Citigroup Inc reported higher-than-expected earnings on Tuesday off the back of its global consumer business, showing consumer spending and sentiment remain high.
Citi, the most global of the U.S. banks, said profit in its consumer unit rose 13 per cent excluding the impact of currency fluctuations, outpacing its institutional client business where revenue inched up 1 per cent.
The consumer business was helped by more U.S. credit card customers beginning to pay interest as promotional periods wore off. North America branded card revenue jumped 11 per cent in the third quarter, and profit in the U.S. consumer business jumped 9 per cent.
Expenses in the consumer business fell 2 per cent, partially offset by rising credit costs which have increased every quarter this year.
Citi has been leaning on its U.S. credit card business, which accounts for more than 60 per cent of its global consumer banking revenue, to help it grow deposits by pitching checking and savings accounts to card holders. Chief Financial Officer Mark Mason said that strategy has helped them earn more than $4 billion in digital deposits this year, most of which came from areas where the bank does not have a physical presence.
The U.S. consumer proved to be more resilient than the corporate sector where clients continued to show more caution reflecting macroeconomic uncertainty. JPMorgan Chase & Co also reported strong results in its consumer business.
Trading revenue fell 1 per cent as a decline in equities offset stable revenue in fixed-income trading. JPMorgan and Goldman Sachs Group Inc both reported a rise in revenue from bond trading.
Citi also reached a key profitability target. The third-largest U.S. bank by assets hit a return on tangible common equity (ROTCE) of 12.2 per cent, above the goal of 12 per cent it has promised investors for the year.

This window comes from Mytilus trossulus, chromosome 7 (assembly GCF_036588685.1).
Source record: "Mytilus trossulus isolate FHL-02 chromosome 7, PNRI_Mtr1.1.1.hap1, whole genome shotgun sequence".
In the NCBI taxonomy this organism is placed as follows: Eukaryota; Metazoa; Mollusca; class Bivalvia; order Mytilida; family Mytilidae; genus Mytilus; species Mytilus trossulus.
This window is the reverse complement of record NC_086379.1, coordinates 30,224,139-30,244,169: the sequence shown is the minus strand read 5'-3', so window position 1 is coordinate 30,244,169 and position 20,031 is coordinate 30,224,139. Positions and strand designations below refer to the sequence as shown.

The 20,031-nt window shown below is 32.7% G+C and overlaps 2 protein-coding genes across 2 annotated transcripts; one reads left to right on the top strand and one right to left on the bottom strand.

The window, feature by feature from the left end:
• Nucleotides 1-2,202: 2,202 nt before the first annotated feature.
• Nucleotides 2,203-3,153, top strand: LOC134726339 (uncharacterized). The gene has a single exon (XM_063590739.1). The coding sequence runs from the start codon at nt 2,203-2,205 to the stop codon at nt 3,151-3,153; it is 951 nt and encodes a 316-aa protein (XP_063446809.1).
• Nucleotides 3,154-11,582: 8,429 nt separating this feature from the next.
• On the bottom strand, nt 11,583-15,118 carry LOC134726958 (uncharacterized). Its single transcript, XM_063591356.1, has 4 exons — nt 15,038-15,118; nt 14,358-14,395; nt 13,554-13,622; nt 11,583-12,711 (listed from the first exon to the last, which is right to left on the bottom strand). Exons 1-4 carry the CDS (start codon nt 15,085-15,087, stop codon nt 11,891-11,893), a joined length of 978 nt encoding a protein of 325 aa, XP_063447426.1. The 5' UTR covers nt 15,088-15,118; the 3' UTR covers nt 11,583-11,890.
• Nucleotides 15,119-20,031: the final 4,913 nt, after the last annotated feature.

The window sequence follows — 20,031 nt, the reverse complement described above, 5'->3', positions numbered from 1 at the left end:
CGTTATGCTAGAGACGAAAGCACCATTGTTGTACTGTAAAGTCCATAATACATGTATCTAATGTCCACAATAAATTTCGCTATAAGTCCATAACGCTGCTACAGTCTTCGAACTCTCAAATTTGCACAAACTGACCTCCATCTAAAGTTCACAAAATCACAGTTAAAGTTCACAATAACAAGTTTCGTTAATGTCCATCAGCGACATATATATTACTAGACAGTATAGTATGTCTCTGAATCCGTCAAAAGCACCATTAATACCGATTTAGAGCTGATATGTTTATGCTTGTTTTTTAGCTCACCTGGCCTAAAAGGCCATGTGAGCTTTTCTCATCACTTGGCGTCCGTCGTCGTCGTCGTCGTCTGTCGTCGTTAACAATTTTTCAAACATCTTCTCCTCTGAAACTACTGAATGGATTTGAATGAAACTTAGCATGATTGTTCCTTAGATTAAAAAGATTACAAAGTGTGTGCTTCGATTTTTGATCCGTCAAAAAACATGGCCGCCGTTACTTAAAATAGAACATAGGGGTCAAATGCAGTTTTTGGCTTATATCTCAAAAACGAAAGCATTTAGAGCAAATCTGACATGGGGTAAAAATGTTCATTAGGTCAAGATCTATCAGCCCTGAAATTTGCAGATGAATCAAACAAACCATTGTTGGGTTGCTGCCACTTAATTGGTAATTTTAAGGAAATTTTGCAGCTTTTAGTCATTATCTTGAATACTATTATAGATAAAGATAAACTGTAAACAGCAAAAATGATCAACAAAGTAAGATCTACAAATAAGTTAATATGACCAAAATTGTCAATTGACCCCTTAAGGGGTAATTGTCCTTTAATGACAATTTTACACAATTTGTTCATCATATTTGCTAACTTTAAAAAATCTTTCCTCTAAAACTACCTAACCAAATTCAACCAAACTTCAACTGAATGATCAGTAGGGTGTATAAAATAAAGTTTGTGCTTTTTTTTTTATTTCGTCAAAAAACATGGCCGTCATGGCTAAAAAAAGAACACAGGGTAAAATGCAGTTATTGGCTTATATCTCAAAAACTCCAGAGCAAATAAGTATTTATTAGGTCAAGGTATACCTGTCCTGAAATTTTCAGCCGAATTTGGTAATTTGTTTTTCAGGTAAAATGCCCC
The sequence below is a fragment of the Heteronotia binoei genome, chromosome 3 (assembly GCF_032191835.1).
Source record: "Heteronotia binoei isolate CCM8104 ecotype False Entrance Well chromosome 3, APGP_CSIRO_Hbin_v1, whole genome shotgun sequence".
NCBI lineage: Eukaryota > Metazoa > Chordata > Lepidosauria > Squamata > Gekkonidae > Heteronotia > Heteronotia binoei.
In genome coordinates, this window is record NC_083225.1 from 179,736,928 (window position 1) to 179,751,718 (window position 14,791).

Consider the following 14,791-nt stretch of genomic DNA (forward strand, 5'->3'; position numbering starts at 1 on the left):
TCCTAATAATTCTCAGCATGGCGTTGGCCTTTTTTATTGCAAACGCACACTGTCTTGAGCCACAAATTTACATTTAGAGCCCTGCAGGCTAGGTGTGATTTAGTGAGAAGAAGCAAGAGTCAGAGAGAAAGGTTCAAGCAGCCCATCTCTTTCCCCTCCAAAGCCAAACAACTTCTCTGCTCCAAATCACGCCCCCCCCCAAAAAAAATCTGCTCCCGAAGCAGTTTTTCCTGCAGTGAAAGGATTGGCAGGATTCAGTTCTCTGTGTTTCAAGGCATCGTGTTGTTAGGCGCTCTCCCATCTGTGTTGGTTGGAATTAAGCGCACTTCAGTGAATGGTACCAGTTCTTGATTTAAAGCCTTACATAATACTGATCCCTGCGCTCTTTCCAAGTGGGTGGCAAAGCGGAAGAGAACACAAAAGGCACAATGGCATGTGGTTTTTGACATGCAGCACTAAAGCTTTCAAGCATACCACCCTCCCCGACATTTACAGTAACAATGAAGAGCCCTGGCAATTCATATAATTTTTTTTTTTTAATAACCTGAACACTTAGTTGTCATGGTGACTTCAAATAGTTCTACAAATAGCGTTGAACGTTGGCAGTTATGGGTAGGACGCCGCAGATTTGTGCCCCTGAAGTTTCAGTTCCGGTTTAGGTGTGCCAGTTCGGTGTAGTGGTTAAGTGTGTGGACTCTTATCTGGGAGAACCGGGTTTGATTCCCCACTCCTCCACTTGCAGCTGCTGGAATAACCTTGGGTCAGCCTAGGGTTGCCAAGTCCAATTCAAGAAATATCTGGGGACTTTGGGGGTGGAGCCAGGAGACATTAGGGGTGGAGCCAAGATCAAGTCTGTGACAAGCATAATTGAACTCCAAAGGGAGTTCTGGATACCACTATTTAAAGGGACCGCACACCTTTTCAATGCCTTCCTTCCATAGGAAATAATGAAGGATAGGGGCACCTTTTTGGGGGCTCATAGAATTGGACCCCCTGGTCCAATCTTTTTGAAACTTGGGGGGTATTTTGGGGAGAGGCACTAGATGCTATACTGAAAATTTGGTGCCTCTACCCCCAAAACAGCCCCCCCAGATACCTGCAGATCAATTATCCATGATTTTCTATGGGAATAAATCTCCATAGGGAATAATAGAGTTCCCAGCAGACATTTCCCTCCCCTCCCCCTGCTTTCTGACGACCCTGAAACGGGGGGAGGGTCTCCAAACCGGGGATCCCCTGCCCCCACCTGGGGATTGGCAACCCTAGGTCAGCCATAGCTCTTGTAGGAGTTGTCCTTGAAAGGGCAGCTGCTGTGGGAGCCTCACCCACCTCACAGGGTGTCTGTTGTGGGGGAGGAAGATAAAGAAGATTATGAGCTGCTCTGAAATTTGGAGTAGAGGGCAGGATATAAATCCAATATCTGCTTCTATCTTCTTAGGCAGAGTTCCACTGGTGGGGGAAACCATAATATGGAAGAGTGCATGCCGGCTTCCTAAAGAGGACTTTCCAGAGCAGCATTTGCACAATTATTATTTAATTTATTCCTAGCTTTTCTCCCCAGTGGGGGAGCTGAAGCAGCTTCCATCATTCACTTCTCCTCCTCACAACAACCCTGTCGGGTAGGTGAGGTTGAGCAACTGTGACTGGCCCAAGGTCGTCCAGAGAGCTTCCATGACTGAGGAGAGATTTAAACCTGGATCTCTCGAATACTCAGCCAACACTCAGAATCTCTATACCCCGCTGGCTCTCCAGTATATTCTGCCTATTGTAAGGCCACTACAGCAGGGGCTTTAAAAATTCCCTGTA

ROTCE is a widely watched measure of how well a bank uses shareholder money to generate profits.
Citi has been focused on building credibility with investors after missing targets in recent years. Estimates often hovered below the bank’s stated goals, indicating Wall Street analysts were skeptical management could reach the targets it had set.
The performance on ROTCE may be hard to replicate in the fourth quarter without the one-time tax benefit which boosted earnings by 10 cents a share.
Net income applicable to the bank rose 6 per cent to $4.9 billion, or $2.07 per share, in the third quarter from $4.6 billion, or $1.73 per share, a year earlier.
Excluding a tax benefit, the bank earned $1.97 per share.
Revenue was up about 1 per cent at $18.57 billion.
Analysts were expecting a profit of $1.95 per share and revenue of $18.5 billion, according to IBES data from Refinitiv.